Patent Citations
Cited PatentFiling datePublication dateApplicantTitle
US4884234 *Jun 29, 1987Nov 28, 1989Ncr CorporationDynamic RAM refresh circuit with DMA access
US4924381 *Aug 5, 1988May 8, 1990Nec CorporationMicroprocessor having a dynamic memory refresh circuit
US4943960 *Apr 14, 1989Jul 24, 1990Mitsubishi Denki Kabushiki KaishaSelf-refreshing of dynamic random access memory device and operating method therefor
US4954951 *Dec 13, 1988Sep 4, 1990Hyatt Gilbert PSystem and method for increasing memory performance
US4965717 *Dec 13, 1988Oct 23, 1990Tandem Computers IncorporatedMultiple processor system having shared memory with private-write capability
Non-Patent Citations
Reference
1 *Electronic Wave Newspaper Sep. 18, 1990, 1 page no translation.
2 *Intel Advance Information 80C186, Sep. 1987, pp. 39 41.
3Intel Advance Information 80C186, Sep. 1987, pp. 39-41.
4 *NEC Electronic Device IP 5360c Oct. 3, 1985, 1 page no translation.
5NEC Electronic Device IP-5360c Oct. 3, 1985, 1 page no translation.
6 *NEC Technical Disclosure, vol. 41, No. 14/1988, pp. 84 88 no translation provided.
7NEC Technical Disclosure, vol. 41, No. 14/1988, pp. 84-88 no translation provided.
8 *Nikkan Kogyo Shibum, Oct. 1, 1987, pp. 21 23 no translation.
9Nikkan Kogyo Shibum, Oct. 1, 1987, pp. 21-23 no translation.
Referenced by
Citing PatentFiling datePublication dateApplicantTitle
US5418754 *Feb 10, 1994May 23, 1995Nec CorporationDynamic random access memory device with self-refresh cycle time directly measurable at data pin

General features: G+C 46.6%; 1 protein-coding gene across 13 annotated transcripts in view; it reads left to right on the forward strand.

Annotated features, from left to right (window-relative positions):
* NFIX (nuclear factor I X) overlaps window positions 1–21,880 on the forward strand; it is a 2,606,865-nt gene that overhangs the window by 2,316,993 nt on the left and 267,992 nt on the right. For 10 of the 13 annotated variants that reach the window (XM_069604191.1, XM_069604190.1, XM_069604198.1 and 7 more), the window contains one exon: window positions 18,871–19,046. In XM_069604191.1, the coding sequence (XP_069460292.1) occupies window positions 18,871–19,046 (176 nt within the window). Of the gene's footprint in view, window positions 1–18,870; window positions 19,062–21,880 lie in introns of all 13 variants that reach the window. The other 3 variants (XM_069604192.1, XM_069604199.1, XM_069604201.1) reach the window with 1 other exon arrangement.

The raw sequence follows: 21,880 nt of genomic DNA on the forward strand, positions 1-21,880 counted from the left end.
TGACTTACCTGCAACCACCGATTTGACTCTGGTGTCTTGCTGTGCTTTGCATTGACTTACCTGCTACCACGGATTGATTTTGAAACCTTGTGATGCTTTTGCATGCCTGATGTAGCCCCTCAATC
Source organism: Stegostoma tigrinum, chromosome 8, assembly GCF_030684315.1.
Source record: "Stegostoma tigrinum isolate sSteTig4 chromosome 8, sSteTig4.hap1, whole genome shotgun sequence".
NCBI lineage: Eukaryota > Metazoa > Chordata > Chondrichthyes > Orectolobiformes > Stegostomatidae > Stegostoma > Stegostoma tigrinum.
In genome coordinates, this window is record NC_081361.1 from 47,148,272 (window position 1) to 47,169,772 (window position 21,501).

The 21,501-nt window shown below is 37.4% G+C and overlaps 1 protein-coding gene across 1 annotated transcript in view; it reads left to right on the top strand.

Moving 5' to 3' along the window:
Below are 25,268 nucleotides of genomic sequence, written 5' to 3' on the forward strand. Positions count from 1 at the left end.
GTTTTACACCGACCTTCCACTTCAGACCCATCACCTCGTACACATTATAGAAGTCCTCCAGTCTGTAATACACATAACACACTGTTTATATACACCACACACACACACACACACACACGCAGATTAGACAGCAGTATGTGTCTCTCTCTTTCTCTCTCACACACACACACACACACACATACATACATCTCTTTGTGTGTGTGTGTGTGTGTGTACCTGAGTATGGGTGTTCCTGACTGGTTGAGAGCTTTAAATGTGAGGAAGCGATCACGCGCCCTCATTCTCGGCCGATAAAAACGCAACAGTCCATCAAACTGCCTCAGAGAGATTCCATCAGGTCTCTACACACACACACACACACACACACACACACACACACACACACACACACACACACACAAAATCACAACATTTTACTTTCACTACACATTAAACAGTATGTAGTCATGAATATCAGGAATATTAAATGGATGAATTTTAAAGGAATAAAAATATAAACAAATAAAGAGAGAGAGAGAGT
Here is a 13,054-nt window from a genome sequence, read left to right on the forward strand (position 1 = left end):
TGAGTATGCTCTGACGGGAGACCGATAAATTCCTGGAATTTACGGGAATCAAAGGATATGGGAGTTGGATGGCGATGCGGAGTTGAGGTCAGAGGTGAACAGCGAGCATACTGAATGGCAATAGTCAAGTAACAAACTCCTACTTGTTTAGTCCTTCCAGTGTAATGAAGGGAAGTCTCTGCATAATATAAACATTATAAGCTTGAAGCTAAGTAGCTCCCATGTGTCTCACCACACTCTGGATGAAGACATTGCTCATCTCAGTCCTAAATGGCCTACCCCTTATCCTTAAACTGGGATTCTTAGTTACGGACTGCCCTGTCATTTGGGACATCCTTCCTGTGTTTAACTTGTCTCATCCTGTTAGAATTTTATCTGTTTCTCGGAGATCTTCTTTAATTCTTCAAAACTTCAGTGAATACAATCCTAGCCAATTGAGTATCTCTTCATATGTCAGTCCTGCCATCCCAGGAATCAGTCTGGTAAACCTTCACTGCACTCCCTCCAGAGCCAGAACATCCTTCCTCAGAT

US5418920 *Apr 30, 1992May 23, 1995Alcatel Network Systems, Inc.In a data processing system
US5440711 *Dec 13, 1993Aug 8, 1995Mitsubishi Denki Kabushiki KaishaMethod for controlling DRAM memory in a microcomputer
US5469559 *Jul 6, 1993Nov 21, 1995Dell Usa, L.P.Method and apparatus for refreshing a selected portion of a dynamic random access memory
US5568651 *Nov 3, 1994Oct 22, 1996Digital Equipment CorporationMethod for detection of configuration types and addressing modes of a dynamic RAM
US5610869 *Aug 7, 1995Mar 11, 1997Samsung Electronics Co., Ltd.Semiconductor memory device
US5682498 *May 6, 1996Oct 28, 1997Intel CorporationComputer system with dual ported memory controller and concurrent memory refresh
US5713006 *Jun 7, 1995Jan 27, 1998Texas Instruments IncorporatedElectronic device and method for selective enabling of access to configuration registers used by a memory controller
US5724553 *Jun 7, 1995Mar 3, 1998Texas Instruments IncorporatedElectronic system with circuitry for generating memory column addresses using memory array type bits in a control register
US5737563 *Jun 7, 1995Apr 7, 1998Texas Instruments IncorporatedDetermination of memory bank sizes in a computer system
US5737748 *Mar 15, 1995Apr 7, 1998Texas Instruments IncorporatedMicroprocessor unit having a first level write-through cache memory and a smaller second-level write-back cache memory